Around the World

Posted: August 26th, 2011 | Author: OSS Team | Filed under: Around the World | Tags: , , , , , , , , , | 1 Comment »

Where Does IMS Stand?
Tim Young asserts that IMS is making a comeback in large part due to the growth of LTE. While LTE is all IP, there is virtually no support for voice, and as such, IMS has become a real contender to fill this gap, specifically as it applies to Voice over LTE (VoLTE).

This trend toward increased usage is supported by a recent Infonetics Research survey, which found that 78% of respondents will have mobile-specific services deployed over IMS by 2013, a significant increase from 35% today. The analyst firm also identified the desire to offer converged services and deploy LTE as key IMS growth drivers.

When IMS first entered the industry, some critics noted slow carrier interest and grew skeptical of its longevity. Now years later, do you think this renewed carrier interest foreshadows a promising future for IMS?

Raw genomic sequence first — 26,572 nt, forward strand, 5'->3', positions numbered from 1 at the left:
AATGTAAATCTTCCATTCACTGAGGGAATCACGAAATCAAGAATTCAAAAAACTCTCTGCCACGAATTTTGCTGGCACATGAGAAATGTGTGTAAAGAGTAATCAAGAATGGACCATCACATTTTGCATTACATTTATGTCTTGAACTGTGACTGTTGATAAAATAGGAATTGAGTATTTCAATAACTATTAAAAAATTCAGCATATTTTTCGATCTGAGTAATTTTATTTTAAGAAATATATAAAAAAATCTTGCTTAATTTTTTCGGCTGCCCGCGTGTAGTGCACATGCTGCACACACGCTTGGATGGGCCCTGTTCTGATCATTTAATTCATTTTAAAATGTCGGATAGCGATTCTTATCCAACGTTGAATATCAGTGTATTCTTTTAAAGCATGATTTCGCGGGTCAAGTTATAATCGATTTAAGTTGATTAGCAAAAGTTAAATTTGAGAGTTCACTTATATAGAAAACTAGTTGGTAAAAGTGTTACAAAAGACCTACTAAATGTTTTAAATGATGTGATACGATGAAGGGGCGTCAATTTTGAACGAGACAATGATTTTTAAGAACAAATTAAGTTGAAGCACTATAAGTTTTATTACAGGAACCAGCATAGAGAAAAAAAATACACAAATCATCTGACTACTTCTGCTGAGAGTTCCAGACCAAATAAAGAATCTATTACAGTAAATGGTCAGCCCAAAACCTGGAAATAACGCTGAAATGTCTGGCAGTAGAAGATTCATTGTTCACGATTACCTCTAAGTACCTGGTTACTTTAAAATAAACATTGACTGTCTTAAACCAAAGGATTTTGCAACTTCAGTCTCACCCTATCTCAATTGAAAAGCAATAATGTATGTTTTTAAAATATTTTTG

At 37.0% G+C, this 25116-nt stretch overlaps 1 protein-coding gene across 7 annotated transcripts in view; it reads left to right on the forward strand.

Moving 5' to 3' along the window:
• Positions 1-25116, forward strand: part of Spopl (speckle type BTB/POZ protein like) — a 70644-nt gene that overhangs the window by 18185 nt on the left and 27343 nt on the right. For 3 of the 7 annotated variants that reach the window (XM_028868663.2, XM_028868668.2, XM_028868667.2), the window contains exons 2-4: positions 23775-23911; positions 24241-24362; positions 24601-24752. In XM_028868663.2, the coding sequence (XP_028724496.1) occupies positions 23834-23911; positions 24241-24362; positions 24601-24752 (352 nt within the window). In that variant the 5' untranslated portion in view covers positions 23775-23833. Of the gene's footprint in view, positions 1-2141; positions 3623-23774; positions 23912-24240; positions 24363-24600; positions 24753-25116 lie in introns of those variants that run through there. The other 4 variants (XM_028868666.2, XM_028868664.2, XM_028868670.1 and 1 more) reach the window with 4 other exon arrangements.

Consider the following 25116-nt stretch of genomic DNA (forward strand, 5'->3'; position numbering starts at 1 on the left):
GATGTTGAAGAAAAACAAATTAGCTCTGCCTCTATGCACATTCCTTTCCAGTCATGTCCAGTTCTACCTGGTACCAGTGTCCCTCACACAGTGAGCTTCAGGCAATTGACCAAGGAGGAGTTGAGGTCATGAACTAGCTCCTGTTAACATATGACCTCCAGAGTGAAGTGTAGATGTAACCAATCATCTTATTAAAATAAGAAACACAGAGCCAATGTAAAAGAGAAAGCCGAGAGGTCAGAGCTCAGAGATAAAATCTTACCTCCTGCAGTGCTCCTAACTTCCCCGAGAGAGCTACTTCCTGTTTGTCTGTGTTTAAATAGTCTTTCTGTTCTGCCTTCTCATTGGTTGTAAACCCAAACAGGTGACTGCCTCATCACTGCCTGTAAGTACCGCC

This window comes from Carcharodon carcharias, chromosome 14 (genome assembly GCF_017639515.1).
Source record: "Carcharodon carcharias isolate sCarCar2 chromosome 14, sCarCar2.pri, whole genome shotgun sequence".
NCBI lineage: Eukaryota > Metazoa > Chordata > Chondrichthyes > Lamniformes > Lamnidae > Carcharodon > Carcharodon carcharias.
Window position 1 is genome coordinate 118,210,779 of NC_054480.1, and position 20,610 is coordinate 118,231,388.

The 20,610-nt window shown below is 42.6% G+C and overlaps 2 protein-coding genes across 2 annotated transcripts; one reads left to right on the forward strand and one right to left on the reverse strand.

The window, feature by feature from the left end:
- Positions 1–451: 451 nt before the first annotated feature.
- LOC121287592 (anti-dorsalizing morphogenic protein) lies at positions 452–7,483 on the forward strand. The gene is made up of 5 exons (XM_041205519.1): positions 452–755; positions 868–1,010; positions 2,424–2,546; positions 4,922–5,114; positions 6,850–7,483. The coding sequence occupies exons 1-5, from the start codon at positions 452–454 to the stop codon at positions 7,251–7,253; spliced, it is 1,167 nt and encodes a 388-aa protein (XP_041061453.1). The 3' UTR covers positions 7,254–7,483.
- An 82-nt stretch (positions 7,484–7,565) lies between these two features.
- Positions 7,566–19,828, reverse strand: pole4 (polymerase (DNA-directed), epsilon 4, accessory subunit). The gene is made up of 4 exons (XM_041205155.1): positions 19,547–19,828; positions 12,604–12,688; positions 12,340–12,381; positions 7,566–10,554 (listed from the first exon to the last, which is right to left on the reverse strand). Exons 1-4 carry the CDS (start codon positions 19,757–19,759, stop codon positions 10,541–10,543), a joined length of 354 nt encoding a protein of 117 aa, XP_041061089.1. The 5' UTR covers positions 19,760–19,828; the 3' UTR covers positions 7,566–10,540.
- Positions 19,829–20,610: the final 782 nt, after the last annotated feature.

Billing & OSS World…
Gov’t Plan, Smartphone Adoption to Drive Data Growth in Colombia
A Pyramid Research report predicts that the Colombian government’s plan to increase broadband access and the adoption of smartphones will fuel data growth throughout the next several years. The government wants to quadruple the number of Internet connections in the country to 8.8 million, and is putting special emphasis on the availability of infrastructure for broadband coverage. This plan, along with handset vendor competition, more spectrum availability and decreasing smartphone prices, is expected to maintain Colombian telecom market growth.

This view reinforces predictions that Latin America will see broadband penetration skyrocket over the next five years and the amount of subscribers increase to 150 million-plus. Managing these new customers and services will be critical, and OSS/BSS will certainly play a significant role, allowing the region’s communications service providers (CSPs) to focus on their core business.…
Nigeria: GSM at Ten in Nation
August marks the tenth year since GSM was introduced in Nigeria. GSM made telephone access available to everyone, eliminating the age-long dominance of the wealthy on telephone use. But, the most prominent result of GSM can be seen in the tremendous growth of subscribers, rising from 450,000 fixed lines in 1999 to 90 million active lines, fixed and mobile, today. This figure is expected to rise even higher to 118 million mobile subscribers by 2014.